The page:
Elipse-col, the seroprevalence study technique in Barranquilla

This Monday, the National Institute of Health (INS) – together with local authorities, academic and research institutions – released the pilot of the Seroprevalence Study in Barranquilla, with which it seeks to establish the behavior of the SARS-Cov2 virus in this territory after having passed the first peak of the pandemic and that a large part of the city shows higher rates of seroprevalence.

For this investigation, the health authorities explained, the Ellipse-col technique will be used to detect traces of the virus in the human body.

The director of INS, Martha Ospina, indicated that the Elipse-col technique, based on Elisa, was based on synthetic peptides that will be used in the seroprevalence study.

He also expressed that this “is very special” because they used the Colombian virus for which he made the genome. He explained that they used the spicule and the membrane, which gives a greater chance of finding antibodies.

“This Elisa was standardized using a combination of synthetic peptides as antigen, we have worked with the National University and we used -to validate- the different sera of people who had symptoms, those who had no symptoms, those who had symptoms and were hospitalized and from person who never had symptoms, “he said.

He assured that the specificity and sensitivity found in the pilot test was 91%: “It is very high. It’s really our tailor-made test. “

The director of the INS also said that many of the answers that the country hopes to find about the impact of Covid-19 will be answered with this study that is being carried out throughout the country.

Regarding Barranquilla, he said that because it is a port city and a benchmark in the Caribbean region, “it will provide the necessary data to estimate seroprevalence on the coast, which will provide vital information for the region.”

The authorities explained that the study will allow finding answers to questions such as: how many people were infected, how many developed immunity against the virus and what were the risk factors associated with the infection, among others.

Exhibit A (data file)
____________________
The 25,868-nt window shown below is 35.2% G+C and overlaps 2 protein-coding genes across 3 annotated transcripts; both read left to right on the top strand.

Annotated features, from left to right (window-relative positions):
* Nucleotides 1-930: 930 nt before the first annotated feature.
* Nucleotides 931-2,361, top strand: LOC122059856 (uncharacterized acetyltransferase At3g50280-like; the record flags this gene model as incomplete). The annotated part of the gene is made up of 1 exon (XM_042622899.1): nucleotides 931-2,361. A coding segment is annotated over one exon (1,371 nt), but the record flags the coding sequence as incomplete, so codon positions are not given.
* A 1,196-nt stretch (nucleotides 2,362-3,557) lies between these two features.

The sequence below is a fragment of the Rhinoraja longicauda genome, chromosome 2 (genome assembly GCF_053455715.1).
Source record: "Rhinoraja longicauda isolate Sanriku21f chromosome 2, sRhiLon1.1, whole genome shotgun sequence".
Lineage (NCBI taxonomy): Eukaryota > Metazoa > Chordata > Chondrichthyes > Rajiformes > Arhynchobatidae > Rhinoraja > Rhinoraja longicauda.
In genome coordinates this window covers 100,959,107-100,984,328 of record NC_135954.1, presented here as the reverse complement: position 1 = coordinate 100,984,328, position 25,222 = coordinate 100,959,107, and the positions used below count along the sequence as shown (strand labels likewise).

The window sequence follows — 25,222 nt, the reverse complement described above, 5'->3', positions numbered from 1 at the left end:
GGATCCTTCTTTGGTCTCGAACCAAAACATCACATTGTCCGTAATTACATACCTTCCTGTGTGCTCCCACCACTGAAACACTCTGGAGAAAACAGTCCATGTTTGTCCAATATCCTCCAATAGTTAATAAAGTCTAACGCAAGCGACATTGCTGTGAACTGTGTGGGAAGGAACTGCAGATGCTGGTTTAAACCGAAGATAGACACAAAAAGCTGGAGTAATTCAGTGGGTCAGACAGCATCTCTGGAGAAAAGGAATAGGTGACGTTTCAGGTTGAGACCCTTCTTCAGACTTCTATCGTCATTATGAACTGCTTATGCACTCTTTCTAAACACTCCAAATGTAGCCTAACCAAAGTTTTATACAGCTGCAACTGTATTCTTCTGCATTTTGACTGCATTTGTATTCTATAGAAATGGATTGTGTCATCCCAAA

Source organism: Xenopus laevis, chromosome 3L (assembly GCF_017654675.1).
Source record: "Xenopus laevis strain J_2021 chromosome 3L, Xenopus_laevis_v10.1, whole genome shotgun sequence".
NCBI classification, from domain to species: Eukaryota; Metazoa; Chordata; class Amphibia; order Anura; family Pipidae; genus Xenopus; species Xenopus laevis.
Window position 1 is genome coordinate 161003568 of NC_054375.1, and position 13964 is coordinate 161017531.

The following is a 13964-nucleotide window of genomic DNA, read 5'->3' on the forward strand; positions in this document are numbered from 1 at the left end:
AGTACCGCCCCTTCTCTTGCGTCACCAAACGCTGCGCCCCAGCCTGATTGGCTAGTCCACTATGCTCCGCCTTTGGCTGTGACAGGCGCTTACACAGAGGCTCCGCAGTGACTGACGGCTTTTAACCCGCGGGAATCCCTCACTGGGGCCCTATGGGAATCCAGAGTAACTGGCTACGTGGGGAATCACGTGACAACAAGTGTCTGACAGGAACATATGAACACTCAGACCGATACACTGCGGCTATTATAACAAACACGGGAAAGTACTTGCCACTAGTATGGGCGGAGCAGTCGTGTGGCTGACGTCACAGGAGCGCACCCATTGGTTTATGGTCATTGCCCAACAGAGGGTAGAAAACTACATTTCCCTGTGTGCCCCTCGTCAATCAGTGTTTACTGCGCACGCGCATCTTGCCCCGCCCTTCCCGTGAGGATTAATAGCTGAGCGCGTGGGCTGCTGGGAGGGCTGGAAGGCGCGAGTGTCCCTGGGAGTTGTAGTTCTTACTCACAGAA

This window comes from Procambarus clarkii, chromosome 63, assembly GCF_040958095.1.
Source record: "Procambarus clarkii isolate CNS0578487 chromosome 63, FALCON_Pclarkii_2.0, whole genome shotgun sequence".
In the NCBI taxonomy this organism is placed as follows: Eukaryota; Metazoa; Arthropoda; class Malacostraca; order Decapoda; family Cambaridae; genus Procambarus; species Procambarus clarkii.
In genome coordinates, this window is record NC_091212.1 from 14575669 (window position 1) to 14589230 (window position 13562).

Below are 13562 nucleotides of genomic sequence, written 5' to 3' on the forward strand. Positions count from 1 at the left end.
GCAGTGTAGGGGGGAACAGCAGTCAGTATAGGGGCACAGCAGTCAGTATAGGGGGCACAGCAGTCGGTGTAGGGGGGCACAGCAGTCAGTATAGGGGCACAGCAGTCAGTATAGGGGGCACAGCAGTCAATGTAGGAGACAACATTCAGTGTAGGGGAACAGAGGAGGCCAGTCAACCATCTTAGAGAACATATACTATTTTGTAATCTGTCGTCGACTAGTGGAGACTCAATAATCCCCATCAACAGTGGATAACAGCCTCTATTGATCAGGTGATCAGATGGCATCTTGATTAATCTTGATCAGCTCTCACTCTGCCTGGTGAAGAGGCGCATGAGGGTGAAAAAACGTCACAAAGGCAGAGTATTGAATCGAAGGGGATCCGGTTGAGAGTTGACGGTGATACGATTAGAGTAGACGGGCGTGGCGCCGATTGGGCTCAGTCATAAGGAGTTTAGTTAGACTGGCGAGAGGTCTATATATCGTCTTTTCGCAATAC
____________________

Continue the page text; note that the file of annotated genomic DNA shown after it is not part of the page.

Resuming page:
For his part, the mayor of Barranquilla, Jaime Pumarejo, said that “the institutional, medical and scientific capacity of our people” made the National Institute of Health choose the city as one of the points where the study will be carried out.

“This will help us make better decisions, because this study will be a representative sample of how the pandemic has occurred in Barranquilla, who has been infected, in which neighborhoods they have been infected, who is missing and is susceptible to being infected” , assured the mayor.

The district president stressed that in this way the next decisions to be made for the management of the pandemic and the recovery of employment may be with more accurate data and with detailed and first-hand information.

Humberto Mendoza, District Secretary of Health, pointed out that the Caribbean region will benefit greatly from the study “because Barranquilla continues to be a reference center for health care in the region.”

“We are attentive from the Mayor’s Office of Barranquilla, which is actively participating in this study, and we hope that it will produce useful and timely information that will serve for decision-making,” he said.

For her part, the departmental health secretary, Alma Solano, highlighted the importance of the study to continue making the right decisions for the good of the community.

For the director of DANE, Juan Daniel Oviedo, the entity’s contributions to the study will be “maps of the places that will be visited by the INS field team during the investigation.”

Researchers in the field. A delegation of 27 INS researchers arrived in Barranquilla this weekend to begin the field study of the research project that seeks to determine the seroprevalence of SARS-CoV-2 in Colombia. They will be supported by 48 researchers from the District Department of Health.

“The households have already been previously selected and the samples will be taken randomly in order to reduce biases or possible errors in the measurement,” said the director of the INS, Martha Lucía Ospina.

For 10 days and complying with the strictest biosafety protocols, the team of researchers will survey and perform blood tests on 1,648 Barranquilla residents who make up the necessary sample.


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